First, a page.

This routine can be used before and after any activity on a computer.  Journal writing or discussing e-Pals and Google Docs are great ways to share, listen and understand many perspectives on the same topics.
See/ Think/Wonder   A routine for exploring works of art and other interesting things
1.     What do you see?
2.     What do you think about that?
3.     What does it make you wonder?
This is another great routine for digital storytelling to apply new knowledge and ideas.
Circle Of Viewpoints Routine   A routine for exploring diverse perspectives
Brainstorm a list of different perspectives and they use this script to explore each one:
1.     I am thinking of (the topic) from the point of view of (viewpoint chosen)
2.     I think (describe the topic from your viewpoint.  Be an actor—take on the character of your viewpoint)
3.     A question I have from this viewpoint is (ask a question from this viewpoint)
WRAP UP:  What new ideas do you have about the topic that you didn’t have before?  What new questions do you have?
This routine can be used before any group video productions are completed to help students think about other people’s perspectives.
            Technology integration used in the classroom to broaden knowledge was based on the
Essential Question, “Where Are We in Time and Space”.
September and October
The Horton Mifflin Series focused learning is on letter sound and review.  The students are given the first DRA2 to help develop individual/group reading levels.  In technology, the students learn how to utilize Garage Band, MaxWrite, Kidspiration, and how to navigate the Internet.  During these two months our Essential Question was “Where are we in Time and Space”.  The lens we looked through was Our Community: Goods and Services.  We went on educational, virtual field trips of various community workers, the goods they make and the services they provide.  When videos were not available we used photographs to help our understanding of real world goods and services.  Students categorized and made webs of workers and products using Kidspiration.  Students conducted school personnel interviews using Garage Band and turned the information into a digital storybook using the computer program Comic Life.  Students began to use Max Write and Kidspiration during Writers Workshop times in alignment with the Horton Mifflin writing program.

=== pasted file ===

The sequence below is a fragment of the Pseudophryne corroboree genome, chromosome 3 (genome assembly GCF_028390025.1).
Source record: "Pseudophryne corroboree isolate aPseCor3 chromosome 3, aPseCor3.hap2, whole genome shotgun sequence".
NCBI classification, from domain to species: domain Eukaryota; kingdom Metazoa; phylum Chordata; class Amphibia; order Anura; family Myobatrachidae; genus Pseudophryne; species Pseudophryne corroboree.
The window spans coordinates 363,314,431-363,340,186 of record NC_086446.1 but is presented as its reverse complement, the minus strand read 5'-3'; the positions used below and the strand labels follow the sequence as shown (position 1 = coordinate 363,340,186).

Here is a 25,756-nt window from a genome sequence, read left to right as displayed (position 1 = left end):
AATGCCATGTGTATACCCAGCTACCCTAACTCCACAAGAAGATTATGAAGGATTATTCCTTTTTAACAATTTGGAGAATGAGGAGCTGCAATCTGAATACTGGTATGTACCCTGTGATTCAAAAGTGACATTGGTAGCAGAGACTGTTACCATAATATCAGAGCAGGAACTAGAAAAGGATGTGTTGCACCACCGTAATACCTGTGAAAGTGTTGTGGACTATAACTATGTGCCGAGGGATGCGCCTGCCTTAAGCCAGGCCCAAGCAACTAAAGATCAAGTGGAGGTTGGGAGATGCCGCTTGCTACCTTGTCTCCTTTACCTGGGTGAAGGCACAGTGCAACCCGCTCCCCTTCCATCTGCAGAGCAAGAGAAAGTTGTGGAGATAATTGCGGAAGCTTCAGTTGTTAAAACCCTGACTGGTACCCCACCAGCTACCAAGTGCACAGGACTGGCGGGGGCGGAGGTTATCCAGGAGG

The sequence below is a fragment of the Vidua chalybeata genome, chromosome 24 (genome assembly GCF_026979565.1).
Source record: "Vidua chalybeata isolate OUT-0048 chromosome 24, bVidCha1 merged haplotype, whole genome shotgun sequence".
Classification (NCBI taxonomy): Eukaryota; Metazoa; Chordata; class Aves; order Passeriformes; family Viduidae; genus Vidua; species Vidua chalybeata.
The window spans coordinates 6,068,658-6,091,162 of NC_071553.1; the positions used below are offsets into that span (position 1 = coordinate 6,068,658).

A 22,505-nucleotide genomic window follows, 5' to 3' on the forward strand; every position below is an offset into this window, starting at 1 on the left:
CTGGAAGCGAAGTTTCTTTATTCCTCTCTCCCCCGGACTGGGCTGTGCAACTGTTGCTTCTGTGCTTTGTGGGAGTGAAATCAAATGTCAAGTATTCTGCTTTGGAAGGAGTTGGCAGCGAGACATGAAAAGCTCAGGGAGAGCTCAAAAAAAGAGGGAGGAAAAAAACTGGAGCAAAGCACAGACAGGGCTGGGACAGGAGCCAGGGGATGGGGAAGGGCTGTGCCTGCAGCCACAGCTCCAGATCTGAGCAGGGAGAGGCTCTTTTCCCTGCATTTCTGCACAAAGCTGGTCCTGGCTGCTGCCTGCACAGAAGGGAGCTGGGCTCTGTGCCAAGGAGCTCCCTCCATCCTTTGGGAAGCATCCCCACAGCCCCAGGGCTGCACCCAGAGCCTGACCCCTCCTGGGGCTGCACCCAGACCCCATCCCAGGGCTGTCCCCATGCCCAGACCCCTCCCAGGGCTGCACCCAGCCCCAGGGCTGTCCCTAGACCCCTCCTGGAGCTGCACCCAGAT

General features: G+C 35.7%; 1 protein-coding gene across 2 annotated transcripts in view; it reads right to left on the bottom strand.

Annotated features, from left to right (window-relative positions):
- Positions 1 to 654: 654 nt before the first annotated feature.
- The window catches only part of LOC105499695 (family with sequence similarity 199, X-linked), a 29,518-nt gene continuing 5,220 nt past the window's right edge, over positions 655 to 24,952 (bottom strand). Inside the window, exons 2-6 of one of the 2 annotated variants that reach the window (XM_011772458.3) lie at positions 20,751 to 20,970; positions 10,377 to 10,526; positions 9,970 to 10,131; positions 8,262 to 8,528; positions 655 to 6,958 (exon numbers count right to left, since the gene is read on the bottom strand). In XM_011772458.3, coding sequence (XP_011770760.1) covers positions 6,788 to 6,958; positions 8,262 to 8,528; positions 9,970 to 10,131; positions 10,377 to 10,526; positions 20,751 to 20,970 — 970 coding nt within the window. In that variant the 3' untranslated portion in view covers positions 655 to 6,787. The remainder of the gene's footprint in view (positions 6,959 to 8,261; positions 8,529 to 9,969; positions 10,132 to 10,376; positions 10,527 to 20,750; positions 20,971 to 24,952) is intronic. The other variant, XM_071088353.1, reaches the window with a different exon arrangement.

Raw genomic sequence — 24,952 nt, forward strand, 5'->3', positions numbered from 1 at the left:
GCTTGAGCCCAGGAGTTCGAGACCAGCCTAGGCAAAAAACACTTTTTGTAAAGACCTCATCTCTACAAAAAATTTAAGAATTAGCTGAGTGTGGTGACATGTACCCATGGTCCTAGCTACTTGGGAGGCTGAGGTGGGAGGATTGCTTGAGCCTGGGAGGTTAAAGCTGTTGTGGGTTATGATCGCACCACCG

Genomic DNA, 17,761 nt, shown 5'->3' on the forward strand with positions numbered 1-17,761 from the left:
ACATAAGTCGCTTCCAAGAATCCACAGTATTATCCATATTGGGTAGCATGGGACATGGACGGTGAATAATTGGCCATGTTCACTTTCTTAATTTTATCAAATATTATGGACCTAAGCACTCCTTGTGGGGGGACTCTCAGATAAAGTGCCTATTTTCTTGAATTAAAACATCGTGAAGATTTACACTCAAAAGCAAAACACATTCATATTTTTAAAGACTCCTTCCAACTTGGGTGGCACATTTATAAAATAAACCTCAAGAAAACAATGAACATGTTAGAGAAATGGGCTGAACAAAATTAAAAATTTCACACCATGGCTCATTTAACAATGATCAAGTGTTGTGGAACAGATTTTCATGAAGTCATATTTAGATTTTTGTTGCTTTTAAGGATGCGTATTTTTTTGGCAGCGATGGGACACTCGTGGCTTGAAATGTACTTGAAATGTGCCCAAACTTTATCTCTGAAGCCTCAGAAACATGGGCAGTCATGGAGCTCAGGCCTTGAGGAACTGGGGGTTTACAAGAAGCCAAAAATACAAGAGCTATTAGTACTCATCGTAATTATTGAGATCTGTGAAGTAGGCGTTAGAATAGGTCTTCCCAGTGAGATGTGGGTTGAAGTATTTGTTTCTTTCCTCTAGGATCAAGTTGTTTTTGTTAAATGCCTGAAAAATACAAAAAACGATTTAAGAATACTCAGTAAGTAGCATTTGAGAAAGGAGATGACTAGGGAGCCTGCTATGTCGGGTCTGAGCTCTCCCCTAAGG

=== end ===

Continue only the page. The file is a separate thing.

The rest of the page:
November